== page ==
In the past few weeks, I tried to put my finger on why the recent discussion of foods produced from animal cloning has me a little queasy. It may be because, just like the average American consumer, I don’t know much about the science behind it.

When the controversy concerning irradiated foods was front and center in the media some years ago, I had no problem accepting the technology or consuming the samples I received as a food editor. My acceptance of the technology was most likely because we covered the science of irradiation on the pages of Food Engineering each month, and I felt I understood the process.

To me, and many under-educated consumers, the word clone conjures up visions of science-fiction B-movie screenplays on creating the perfect child or tabloid stories about some Hollywood starlet paying big bucks to clone her long-lost, prized pet.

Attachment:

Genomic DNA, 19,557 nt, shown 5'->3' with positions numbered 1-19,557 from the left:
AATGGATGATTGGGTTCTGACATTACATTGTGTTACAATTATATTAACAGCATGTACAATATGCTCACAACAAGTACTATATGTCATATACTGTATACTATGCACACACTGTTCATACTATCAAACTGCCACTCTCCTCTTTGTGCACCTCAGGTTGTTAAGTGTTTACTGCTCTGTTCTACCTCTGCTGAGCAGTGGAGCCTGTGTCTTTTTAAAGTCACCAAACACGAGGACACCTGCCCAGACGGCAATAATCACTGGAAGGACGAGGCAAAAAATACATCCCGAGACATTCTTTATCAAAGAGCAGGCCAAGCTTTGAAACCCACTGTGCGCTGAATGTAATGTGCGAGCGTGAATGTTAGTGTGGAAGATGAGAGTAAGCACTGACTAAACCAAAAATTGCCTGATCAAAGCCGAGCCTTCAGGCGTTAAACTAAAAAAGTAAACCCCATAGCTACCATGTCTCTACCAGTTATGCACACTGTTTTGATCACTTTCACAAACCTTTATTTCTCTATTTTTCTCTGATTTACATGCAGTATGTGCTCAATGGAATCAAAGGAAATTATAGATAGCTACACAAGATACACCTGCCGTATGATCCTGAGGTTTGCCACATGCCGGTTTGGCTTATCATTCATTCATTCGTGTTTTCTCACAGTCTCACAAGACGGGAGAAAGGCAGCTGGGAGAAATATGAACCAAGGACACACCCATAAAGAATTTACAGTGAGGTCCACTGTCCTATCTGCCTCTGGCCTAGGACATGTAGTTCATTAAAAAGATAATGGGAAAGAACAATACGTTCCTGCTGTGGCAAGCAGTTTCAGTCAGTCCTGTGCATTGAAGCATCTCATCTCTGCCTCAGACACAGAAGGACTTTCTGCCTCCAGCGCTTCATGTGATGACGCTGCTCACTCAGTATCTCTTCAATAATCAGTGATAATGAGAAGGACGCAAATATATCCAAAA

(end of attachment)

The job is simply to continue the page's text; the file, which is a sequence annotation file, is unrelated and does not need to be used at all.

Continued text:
After a little research, the obvious became apparent. Sometimes we just need to be reminded that fruits and vegetables have been cloned for improvement and consumer enjoyment for hundreds of years just as animals have been bred for our benefit.

Clone-free labels may become a marketing badge of honor for the short-term, but as consumers become more educated and science becomes more sophisticated, I bet most Americans will feel comfortable with the idea.

Of course, with any new technology, there are unknown risks. The bigger question is whether the FDA, which has been under such scrutiny lately on its ability to keep the food supply safe, can meet the demands of regulating this new, modern era in food safety. I think it can be done, but not without more funding and increased resources.